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Episode 7: Here's A Tip: Don't Die


Rolf Yngve & Gill Sotu

7: "Here's A Tip: Don't Die" with Rolf Yngve and Gill Sotu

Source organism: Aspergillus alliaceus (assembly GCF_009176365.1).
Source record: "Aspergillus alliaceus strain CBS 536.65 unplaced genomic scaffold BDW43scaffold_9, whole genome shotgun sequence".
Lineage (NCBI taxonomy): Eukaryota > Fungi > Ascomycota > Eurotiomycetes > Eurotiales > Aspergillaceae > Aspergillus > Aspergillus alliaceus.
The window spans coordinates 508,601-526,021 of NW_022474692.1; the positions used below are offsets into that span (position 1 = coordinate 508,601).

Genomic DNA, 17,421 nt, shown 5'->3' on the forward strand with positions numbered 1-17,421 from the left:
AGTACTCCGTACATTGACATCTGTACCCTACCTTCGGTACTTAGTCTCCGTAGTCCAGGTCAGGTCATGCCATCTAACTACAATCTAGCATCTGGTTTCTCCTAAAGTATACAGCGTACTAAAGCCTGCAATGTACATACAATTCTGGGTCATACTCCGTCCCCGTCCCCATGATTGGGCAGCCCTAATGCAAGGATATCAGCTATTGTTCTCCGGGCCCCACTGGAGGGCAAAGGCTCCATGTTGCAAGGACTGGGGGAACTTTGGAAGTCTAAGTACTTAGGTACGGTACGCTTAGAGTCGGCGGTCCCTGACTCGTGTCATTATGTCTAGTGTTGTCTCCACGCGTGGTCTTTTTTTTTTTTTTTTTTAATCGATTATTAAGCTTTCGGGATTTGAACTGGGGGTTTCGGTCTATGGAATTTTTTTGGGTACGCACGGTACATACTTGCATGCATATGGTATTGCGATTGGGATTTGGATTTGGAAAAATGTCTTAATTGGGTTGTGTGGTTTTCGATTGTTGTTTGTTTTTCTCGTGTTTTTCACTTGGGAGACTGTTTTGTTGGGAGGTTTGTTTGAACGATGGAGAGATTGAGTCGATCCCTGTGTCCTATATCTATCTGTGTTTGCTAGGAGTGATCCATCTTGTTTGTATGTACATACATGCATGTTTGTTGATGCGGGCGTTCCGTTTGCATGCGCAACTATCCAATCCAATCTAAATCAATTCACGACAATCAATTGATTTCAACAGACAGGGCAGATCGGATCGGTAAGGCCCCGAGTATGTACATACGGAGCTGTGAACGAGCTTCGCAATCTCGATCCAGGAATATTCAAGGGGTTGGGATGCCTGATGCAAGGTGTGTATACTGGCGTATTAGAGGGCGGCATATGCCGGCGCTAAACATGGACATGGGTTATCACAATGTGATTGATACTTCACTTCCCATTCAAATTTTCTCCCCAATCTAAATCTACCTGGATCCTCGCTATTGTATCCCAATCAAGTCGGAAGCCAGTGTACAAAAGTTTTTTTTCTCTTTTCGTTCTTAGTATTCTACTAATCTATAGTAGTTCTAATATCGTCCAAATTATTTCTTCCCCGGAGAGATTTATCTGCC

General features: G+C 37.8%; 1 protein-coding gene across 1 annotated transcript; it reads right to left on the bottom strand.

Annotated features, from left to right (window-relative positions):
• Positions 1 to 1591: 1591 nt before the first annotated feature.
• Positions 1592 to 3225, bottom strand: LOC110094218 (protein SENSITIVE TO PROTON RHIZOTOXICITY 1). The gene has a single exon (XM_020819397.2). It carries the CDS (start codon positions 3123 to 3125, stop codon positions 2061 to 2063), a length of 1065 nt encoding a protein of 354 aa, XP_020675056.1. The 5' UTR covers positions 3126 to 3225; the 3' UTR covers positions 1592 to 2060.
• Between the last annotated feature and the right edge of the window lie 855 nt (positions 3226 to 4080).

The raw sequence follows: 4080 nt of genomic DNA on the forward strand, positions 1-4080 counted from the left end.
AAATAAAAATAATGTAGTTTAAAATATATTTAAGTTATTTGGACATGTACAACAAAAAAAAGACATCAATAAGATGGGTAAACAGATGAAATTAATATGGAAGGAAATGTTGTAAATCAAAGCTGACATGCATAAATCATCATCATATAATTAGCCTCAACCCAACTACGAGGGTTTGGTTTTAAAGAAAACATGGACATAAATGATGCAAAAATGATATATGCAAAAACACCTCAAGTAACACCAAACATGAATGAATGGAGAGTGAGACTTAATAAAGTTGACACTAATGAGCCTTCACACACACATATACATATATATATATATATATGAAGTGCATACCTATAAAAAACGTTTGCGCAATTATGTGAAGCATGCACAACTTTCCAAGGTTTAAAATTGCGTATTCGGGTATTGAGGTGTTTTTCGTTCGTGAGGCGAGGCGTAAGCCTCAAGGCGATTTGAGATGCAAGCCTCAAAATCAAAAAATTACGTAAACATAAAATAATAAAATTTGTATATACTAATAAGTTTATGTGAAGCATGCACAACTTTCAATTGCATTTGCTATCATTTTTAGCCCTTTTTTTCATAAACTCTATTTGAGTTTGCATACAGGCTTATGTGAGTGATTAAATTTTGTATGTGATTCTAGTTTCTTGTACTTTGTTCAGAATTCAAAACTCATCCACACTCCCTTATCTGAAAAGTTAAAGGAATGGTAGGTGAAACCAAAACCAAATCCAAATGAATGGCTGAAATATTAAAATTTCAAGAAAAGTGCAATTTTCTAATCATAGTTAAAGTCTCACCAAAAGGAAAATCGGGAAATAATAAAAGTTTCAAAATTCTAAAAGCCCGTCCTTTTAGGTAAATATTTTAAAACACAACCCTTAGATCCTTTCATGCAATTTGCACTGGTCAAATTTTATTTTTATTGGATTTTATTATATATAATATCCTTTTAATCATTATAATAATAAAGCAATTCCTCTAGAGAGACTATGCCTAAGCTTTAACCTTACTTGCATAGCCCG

This episode of Incoming has a very precise theme: Navy veterans of literary and artistic inclinations who live in San Diego. Hosts Justin Hudnall and Julia Evans get acquainted with this unique cohort.